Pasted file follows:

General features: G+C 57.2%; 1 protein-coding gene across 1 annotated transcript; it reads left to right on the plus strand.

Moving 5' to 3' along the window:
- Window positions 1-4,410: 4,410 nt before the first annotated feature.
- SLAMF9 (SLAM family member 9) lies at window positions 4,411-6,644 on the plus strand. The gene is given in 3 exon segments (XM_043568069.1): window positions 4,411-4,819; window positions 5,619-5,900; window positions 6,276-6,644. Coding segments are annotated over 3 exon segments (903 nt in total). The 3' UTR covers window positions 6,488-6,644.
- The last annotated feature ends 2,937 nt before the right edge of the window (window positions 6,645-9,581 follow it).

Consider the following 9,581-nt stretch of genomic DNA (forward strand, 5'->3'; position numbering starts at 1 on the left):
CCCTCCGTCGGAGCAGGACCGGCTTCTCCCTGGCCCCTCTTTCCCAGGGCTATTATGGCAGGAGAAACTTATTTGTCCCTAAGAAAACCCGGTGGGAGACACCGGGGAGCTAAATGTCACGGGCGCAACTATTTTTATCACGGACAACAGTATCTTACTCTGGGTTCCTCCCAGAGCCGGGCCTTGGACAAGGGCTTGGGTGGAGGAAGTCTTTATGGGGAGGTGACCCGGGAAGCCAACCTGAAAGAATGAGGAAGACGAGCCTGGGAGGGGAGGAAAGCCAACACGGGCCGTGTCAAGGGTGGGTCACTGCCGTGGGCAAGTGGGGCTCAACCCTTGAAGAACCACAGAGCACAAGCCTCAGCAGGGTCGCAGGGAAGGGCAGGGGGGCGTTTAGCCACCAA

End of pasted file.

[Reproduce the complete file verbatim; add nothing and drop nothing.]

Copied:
General features: G+C 57.2%; 1 protein-coding gene across 1 annotated transcript; it reads left to right on the plus strand.

Moving 5' to 3' along the window:
- Window positions 1-4,410: 4,410 nt before the first annotated feature.
- SLAMF9 (SLAM family member 9) lies at window positions 4,411-6,644 on the plus strand. The gene is given in 3 exon segments (XM_043568069.1): window positions 4,411-4,819; window positions 5,619-5,900; window positions 6,276-6,644. Coding segments are annotated over 3 exon segments (903 nt in total). The 3' UTR covers window positions 6,488-6,644.
- The last annotated feature ends 2,937 nt before the right edge of the window (window positions 6,645-9,581 follow it).

Consider the following 9,581-nt stretch of genomic DNA (forward strand, 5'->3'; position numbering starts at 1 on the left):
CCCTCCGTCGGAGCAGGACCGGCTTCTCCCTGGCCCCTCTTTCCCAGGGCTATTATGGCAGGAGAAACTTATTTGTCCCTAAGAAAACCCGGTGGGAGACACCGGGGAGCTAAATGTCACGGGCGCAACTATTTTTATCACGGACAACAGTATCTTACTCTGGGTTCCTCCCAGAGCCGGGCCTTGGACAAGGGCTTGGGTGGAGGAAGTCTTTATGGGGAGGTGACCCGGGAAGCCAACCTGAAAGAATGAGGAAGACGAGCCTGGGAGGGGAGGAAAGCCAACACGGGCCGTGTCAAGGGTGGGTCACTGCCGTGGGCAAGTGGGGCTCAACCCTTGAAGAACCACAGAGCACAAGCCTCAGCAGGGTCGCAGGGAAGGGCAGGGGGGCGTTTAGCCACCAA